Thought I’d share a picture within a picture. This is my son in a studio at his art school. He is going to SVA (School of Visual Arts) in New York city. It’s a wonderful opportunity for him: wonderful school, exiting city to live in… He’s in his junior year and learning a lot. I like this picture because of the color: Aaron’s sweater matching his artwork, because of the perspective: him and his supplies with the art in the background, and because it’s my son! Of course. Nice job, Aaron!
I am a fan of New York City so when I heard that today is the 100th Anniversary of Grand Central Station, I just had to write about it. I think New York City is a wonderful place to visit, though I wouldn’t want to live there. I love it for it’s diversity – any city that has a flower district is all right by me – and for it’s history, so rich in culture and the epitome of the birth and life, the socio-economic life, of a city in these every changing United States. These are a few pictures I took on my last visit there this last summer.
When I visited the city after graduating from college in 1983 – I’m dating myself here – the station was dirtier and not as posh. The very clean vestibule I picture here had a good share of homeless people camped out in it. There were shops the food vendors then, but it wasn’t as high class as it is today. The city did a wonderful job cleaning it up in the 1990s.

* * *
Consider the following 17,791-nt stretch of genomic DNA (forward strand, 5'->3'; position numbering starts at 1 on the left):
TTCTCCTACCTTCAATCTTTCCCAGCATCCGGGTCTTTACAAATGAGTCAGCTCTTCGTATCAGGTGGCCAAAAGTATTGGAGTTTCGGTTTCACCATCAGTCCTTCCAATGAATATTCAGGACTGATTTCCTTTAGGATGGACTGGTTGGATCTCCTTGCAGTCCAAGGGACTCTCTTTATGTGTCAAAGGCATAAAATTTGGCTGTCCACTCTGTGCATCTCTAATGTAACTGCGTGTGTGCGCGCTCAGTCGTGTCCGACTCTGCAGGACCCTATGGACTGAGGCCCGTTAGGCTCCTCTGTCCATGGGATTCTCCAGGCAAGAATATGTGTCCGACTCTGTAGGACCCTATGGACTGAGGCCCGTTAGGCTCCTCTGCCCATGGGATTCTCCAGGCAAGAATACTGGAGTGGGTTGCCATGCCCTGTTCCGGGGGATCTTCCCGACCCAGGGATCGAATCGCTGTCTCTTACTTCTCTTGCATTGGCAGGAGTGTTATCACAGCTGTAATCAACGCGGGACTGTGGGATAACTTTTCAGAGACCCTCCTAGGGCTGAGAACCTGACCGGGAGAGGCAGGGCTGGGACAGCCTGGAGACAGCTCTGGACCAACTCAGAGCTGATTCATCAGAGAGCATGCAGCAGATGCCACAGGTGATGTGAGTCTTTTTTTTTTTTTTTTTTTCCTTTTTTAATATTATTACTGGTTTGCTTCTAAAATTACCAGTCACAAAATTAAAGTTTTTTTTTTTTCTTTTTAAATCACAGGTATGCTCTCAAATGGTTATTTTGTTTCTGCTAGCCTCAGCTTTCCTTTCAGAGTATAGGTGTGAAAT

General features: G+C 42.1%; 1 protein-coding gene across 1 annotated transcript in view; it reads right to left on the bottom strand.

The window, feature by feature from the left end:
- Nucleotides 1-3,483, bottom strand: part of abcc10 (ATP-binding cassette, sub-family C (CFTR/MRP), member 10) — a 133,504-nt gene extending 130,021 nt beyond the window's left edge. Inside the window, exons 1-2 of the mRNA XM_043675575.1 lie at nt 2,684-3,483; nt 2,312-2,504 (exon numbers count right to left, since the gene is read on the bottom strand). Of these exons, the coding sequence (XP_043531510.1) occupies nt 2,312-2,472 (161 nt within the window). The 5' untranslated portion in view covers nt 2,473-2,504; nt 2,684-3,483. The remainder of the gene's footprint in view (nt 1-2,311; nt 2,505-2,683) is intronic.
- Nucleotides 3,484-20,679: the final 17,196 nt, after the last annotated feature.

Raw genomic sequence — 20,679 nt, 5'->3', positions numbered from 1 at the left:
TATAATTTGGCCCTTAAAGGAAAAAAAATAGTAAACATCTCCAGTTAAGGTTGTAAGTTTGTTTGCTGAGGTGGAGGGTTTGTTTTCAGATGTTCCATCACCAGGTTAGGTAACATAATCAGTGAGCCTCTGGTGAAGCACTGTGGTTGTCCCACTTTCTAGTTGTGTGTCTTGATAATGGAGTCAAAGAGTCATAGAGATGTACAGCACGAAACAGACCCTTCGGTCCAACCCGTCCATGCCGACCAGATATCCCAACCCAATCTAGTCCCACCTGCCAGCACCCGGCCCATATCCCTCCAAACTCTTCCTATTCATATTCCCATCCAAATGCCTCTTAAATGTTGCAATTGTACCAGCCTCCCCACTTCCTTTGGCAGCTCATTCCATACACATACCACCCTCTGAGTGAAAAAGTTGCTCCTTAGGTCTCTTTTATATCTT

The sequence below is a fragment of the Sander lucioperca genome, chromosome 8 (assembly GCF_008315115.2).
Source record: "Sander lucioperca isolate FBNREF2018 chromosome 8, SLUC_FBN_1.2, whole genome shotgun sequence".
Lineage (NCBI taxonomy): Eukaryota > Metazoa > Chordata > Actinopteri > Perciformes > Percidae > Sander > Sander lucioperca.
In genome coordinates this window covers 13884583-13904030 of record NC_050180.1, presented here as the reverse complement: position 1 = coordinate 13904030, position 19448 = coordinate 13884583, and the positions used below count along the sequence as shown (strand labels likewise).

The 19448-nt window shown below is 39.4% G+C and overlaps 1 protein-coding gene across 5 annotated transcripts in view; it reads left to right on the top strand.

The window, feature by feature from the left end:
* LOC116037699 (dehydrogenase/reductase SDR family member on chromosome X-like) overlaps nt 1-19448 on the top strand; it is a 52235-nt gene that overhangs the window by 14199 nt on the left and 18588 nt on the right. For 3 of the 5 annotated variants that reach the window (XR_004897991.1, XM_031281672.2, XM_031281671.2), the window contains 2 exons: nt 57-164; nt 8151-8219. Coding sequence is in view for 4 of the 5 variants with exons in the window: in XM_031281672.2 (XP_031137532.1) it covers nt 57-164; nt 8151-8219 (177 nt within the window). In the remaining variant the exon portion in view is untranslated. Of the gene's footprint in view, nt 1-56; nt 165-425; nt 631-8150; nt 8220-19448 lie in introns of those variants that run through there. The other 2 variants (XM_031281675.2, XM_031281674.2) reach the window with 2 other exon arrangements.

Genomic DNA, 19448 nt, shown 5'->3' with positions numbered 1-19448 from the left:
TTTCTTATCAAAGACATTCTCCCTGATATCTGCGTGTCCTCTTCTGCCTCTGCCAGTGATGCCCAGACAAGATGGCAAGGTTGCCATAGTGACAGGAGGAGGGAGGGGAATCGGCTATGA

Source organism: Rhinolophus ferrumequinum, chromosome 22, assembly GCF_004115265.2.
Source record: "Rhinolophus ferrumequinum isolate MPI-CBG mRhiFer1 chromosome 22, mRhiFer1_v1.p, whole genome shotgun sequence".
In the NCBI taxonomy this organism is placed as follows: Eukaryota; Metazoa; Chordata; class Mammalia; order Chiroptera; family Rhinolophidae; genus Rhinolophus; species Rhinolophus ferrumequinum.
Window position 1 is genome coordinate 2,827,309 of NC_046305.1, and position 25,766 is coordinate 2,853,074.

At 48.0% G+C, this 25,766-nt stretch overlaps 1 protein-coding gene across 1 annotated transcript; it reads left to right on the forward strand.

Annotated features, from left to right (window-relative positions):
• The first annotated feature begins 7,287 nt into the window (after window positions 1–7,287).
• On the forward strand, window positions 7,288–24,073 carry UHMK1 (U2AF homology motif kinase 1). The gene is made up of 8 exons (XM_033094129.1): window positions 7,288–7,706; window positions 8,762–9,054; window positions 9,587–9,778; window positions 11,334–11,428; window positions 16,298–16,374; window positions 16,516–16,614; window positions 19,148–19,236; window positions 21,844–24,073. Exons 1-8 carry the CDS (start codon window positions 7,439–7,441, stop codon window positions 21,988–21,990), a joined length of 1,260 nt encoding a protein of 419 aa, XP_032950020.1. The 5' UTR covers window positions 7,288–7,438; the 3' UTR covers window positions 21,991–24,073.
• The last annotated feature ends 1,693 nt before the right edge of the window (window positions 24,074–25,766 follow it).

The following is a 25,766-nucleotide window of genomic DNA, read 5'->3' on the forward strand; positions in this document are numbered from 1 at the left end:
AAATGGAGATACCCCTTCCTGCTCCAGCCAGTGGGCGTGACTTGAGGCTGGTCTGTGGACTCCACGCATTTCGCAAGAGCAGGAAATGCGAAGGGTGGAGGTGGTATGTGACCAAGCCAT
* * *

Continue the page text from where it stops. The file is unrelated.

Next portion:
Here are few fun facts: Grand Central Station is the largest indoor public space in New York. It was built by the Vanderdilt family – they owned the New York Central Railroad at the time. It has (had?) more tracks and train platforms than any other station in the world.
I remember seeing a long line of train tracks and platforms just off the main area then discovering there was another whole set right underneath it! When I lived in Connecticut, I would take the commuter train from Westport into the city. I was amazed as how many people did that each and every day- and still do!
Daniel Brucker – manager of the GCS tours – says that 750,000 people walk through the station every day – that is more than the entire population of Alaska! I was amazed to learn that in the 1960s the New York Central Rail Co. was bankrupt and there was talk of tearing down the building and building another sky scraper – just what New York needed! At the time, the building was in a sad state of disrepair. Luckily many others saw the importance of preserving this building – including Jacqueline Kennedy Onassis – so the Supreme Court established the landmark conservancy act with Grand Central Station being the first building it saved. It is a must see spot in any New York City tour.
Day two in the Big Apple was as fun as day one but, it was bitter sweet – it ended by saying goodbye to the boy who to going to learn so much in his time in the big city, and I’m not talking about the art school, though he’ll learn a lot there too.
It was fun kids – thanks for hanging with your old Ma!
I’ve been absent for a couple reason – first was getting my book to the printer. After a SNAFU they have it, and now hopefully can use it (unlike the first one I sent them). Now it’s a trip to the Big Apple taking my son to his first year at SVA – School of Visual Arts on 23rd Ave downtown. Here are a few pictures from our trip so far. We made it from our hotel in Little India in Jersey City under the Holland Tunnel into town and out again.
Onto day two – Grand Central, Statue of Liberty (if it’s open after the shooting), Central Park, and a comic book shop for Aaron.